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Iran’s telecommunications company illegally rerouted Telegram app traffic

Images mixed by Tetyana Lokot. Graphic by stephan salt for Noun Project.

Below is an edited version of an article that first appeared on the Center for Human Rights in Iran website.

In a new move aimed at tightening the state-imposed ban on the Telegram messaging app, the Telecommunications Company of Iran (TCI) temporarily rerouted Telegram app traffic on July 30, in clear violation of domestic law.

For one hour, the routing or pathway of Telegram’s internet protocol addresses changed so that users’ traffic was routed to the TCI instead of Telegram’s servers. This rendered the app unusable, even when users employed censorship circumvention tools such as virtual private networks (VPNs).

What does the border gateway protocol do?

The BGP protocol enables internet routers to find each other. For example, if you want to access the Telegram app, the best path to the app’s servers will be determined by routers that connect you to their stored IP addresses, which are updated when changes take place. As such, BGP allows routers to exchange information on how users can best access desired destinations.

Speaking to the Center for Human Rights in Iran (CHRI), internet security expert Hamid Kashfi explained that this type of “hijacking” is like changing your home address to receive mail at someone else’s residence. He explained that the method used “border gateway protocols” (BGPs), which enable routers to find one another.

“When you don’t have physical access to a target network inside the country, the easiest way to control its traffic is by hijacking internet data through BGPs,” Kashfi told CHRI.

This is not the first time Iran has resorted to illegal methods to expand its filtering policies. But this time, the move could have global implications. By altering the routing of Telegram traffic, Iran may cause other servers in the world to also update their routing. This will likely result in a spate of incorrect IP addresses that could also disrupt internet traffic in other countries.

Commenting on the development, Washington Post tech reporter Drew Fitzgerald tweeted on July 30:

The TCI hijacked border gateway protocols, which manage how data is transferred across the internet. This is not only a violation of Iran's Computer Crimes Law, it also seals the reputation of Iran’s Telecommunications Ministry as a violator of internet freedom.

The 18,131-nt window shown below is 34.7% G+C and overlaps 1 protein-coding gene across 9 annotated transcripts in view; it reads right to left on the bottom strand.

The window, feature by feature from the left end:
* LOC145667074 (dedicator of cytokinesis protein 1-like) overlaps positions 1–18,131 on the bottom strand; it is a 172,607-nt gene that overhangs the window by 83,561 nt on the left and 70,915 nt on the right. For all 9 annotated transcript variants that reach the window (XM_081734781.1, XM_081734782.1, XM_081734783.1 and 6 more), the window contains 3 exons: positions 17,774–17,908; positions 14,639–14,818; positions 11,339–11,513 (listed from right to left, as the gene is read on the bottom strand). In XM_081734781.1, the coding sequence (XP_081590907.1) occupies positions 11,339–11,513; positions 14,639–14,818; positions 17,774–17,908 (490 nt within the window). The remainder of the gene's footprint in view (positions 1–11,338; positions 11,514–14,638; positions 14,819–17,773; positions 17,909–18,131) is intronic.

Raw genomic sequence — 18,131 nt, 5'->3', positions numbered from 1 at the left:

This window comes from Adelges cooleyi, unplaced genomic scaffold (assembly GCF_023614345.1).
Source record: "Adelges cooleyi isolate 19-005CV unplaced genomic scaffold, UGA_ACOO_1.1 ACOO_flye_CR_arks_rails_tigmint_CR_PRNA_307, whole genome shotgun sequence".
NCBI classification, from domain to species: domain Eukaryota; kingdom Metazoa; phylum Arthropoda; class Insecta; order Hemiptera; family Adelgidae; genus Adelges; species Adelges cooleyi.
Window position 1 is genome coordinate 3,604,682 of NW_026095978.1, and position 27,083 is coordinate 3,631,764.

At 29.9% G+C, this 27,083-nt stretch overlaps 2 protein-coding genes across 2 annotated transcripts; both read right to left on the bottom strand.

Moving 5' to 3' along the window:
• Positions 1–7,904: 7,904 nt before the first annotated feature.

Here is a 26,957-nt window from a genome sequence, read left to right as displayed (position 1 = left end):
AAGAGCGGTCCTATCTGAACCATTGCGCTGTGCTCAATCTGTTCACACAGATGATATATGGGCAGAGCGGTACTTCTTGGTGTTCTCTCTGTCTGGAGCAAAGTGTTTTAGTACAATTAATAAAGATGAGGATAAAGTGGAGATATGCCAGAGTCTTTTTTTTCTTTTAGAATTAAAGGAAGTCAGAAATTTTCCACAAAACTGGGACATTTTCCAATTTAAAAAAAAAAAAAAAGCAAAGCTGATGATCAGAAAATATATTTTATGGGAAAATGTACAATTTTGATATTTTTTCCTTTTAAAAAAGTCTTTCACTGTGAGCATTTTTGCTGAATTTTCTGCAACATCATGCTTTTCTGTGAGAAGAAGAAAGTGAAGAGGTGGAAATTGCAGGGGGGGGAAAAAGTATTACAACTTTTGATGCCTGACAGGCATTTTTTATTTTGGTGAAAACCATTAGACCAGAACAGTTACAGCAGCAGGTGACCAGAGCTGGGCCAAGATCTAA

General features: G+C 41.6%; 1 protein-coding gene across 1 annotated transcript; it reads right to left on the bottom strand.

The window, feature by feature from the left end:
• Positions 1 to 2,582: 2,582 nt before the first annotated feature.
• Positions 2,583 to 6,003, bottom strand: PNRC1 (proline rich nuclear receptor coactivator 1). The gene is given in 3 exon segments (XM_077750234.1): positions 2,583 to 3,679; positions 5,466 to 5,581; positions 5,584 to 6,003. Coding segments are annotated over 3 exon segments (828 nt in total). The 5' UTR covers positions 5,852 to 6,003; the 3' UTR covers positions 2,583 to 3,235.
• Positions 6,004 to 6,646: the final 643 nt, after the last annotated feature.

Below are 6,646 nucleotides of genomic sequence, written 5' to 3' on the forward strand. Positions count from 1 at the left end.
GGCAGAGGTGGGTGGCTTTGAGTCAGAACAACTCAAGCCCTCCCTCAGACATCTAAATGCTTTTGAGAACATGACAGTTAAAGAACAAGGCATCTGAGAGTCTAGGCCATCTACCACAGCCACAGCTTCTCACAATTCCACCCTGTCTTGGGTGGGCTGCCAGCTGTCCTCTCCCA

Responding to this action, Iran’s Telecommunications Minister Mohammad Javad Azari Jahromi tweeted on July 30, “Based on reports I’ve received so far, between 4 and 6 a.m. on July 30, the TCI was engaged in changing its topology and consolidating its provincial network in Shiraz and Bushehr [cities].”

“If confirmed, the TCI’s misdeed, whether intentional or not, will trigger a heavy fine,” he added. “The matter is under investigation by the Communications Regulatory Authority (CRA) of The I.R. of Iran.”

By blocking international access to the website, the TIC committed sabotage and hacked the network in violation of articles 736 and 737 of Iran’s Computer Crimes Law, a crime punishable by up to two years in prison and a maximum fine of 40 million rials (approximately $906 USD).

Further investigations by CHRI

Research by CHRI show that on July 17, 2018, Iran also attempted to block international access to banned domestic websites by sabotaging and interfering in the data traffic, in violation of its own Computer Crimes Law.

When a user outside Iran tried to access fileniko.com, the Telecommunication Infrastructure Company (TIC) inserted code into that website that redirected users to a different website, http://peyvandha.ir/, which displays a list of websites recommended by Iranian authorities.

The list is no longer displayed because authorities have removed the filter on the website.

The responsible authority for this action was the TIC, which operates under the Telecommunications Ministry. All ministries in Iran operate under the president, who appoints the head minister.

It is unknown how many websites in Iran have been made inaccessible via this method.

Screenshot of the code inserted into the fileniko.com website.

Screenshot of the code inserted into the fileniko.com website.

Why the BGP filtering method is ineffective

Implemented less than two months after Iran blocked access to Telegram, the move appears to be designed to strengthen the ban by rerouting access requests to servers inside Iran. This method was previously used by the government of Pakistan in February 2008 when it extended its filtering to international BGP routes and redirected most of YouTube’s traffic to Pakistan.

Although this filtering method can be temporarily effective, it is also easily recognizable and can be corrected by international routers within a maximum of two to three days.

Kashfi commented: “Despite what the public might think, this kind of attack is technically very simple. In truth, it’s a deliberate mistake intended to change the main route of internet service providers.”

Asked if he thinks Iran’s action was accidental or deliberate, Kashfi responded, “Governments usually do it deliberately and then say it was accidental. Since blocking Telegram in Iran is a strategic matter, it’s very, very unlikely it was accidental.”

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